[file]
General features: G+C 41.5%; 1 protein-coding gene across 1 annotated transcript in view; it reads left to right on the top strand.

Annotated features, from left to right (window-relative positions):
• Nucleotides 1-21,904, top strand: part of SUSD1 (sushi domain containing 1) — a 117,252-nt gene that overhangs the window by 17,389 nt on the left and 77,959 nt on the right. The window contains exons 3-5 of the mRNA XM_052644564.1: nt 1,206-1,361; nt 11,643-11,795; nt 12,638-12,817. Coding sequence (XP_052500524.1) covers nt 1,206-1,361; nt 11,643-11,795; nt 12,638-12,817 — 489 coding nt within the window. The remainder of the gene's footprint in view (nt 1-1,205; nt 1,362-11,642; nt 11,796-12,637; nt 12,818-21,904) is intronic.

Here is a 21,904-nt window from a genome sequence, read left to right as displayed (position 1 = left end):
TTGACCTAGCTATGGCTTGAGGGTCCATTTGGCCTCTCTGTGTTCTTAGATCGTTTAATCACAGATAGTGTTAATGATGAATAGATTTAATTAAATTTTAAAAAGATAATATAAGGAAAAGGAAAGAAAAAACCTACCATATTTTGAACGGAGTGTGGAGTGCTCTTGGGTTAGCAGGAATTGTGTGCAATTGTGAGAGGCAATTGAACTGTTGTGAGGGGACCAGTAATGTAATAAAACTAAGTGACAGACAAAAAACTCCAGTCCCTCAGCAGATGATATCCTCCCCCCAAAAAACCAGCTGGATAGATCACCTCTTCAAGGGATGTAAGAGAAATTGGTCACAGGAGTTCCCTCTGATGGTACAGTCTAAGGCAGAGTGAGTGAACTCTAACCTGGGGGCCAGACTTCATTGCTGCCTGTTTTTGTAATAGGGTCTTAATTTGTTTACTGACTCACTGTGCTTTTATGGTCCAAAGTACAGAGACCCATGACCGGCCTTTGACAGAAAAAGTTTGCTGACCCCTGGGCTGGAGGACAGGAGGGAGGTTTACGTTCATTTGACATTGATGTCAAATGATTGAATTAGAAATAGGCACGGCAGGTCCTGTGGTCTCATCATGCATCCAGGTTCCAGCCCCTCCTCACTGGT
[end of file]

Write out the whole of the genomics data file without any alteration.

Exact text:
General features: G+C 41.5%; 1 protein-coding gene across 1 annotated transcript in view; it reads left to right on the top strand.

Annotated features, from left to right (window-relative positions):
• Nucleotides 1-21,904, top strand: part of SUSD1 (sushi domain containing 1) — a 117,252-nt gene that overhangs the window by 17,389 nt on the left and 77,959 nt on the right. The window contains exons 3-5 of the mRNA XM_052644564.1: nt 1,206-1,361; nt 11,643-11,795; nt 12,638-12,817. Coding sequence (XP_052500524.1) covers nt 1,206-1,361; nt 11,643-11,795; nt 12,638-12,817 — 489 coding nt within the window. The remainder of the gene's footprint in view (nt 1-1,205; nt 1,362-11,642; nt 11,796-12,637; nt 12,818-21,904) is intronic.

Here is a 21,904-nt window from a genome sequence, read left to right as displayed (position 1 = left end):
TTGACCTAGCTATGGCTTGAGGGTCCATTTGGCCTCTCTGTGTTCTTAGATCGTTTAATCACAGATAGTGTTAATGATGAATAGATTTAATTAAATTTTAAAAAGATAATATAAGGAAAAGGAAAGAAAAAACCTACCATATTTTGAACGGAGTGTGGAGTGCTCTTGGGTTAGCAGGAATTGTGTGCAATTGTGAGAGGCAATTGAACTGTTGTGAGGGGACCAGTAATGTAATAAAACTAAGTGACAGACAAAAAACTCCAGTCCCTCAGCAGATGATATCCTCCCCCCAAAAAACCAGCTGGATAGATCACCTCTTCAAGGGATGTAAGAGAAATTGGTCACAGGAGTTCCCTCTGATGGTACAGTCTAAGGCAGAGTGAGTGAACTCTAACCTGGGGGCCAGACTTCATTGCTGCCTGTTTTTGTAATAGGGTCTTAATTTGTTTACTGACTCACTGTGCTTTTATGGTCCAAAGTACAGAGACCCATGACCGGCCTTTGACAGAAAAAGTTTGCTGACCCCTGGGCTGGAGGACAGGAGGGAGGTTTACGTTCATTTGACATTGATGTCAAATGATTGAATTAGAAATAGGCACGGCAGGTCCTGTGGTCTCATCATGCATCCAGGTTCCAGCCCCTCCTCACTGGT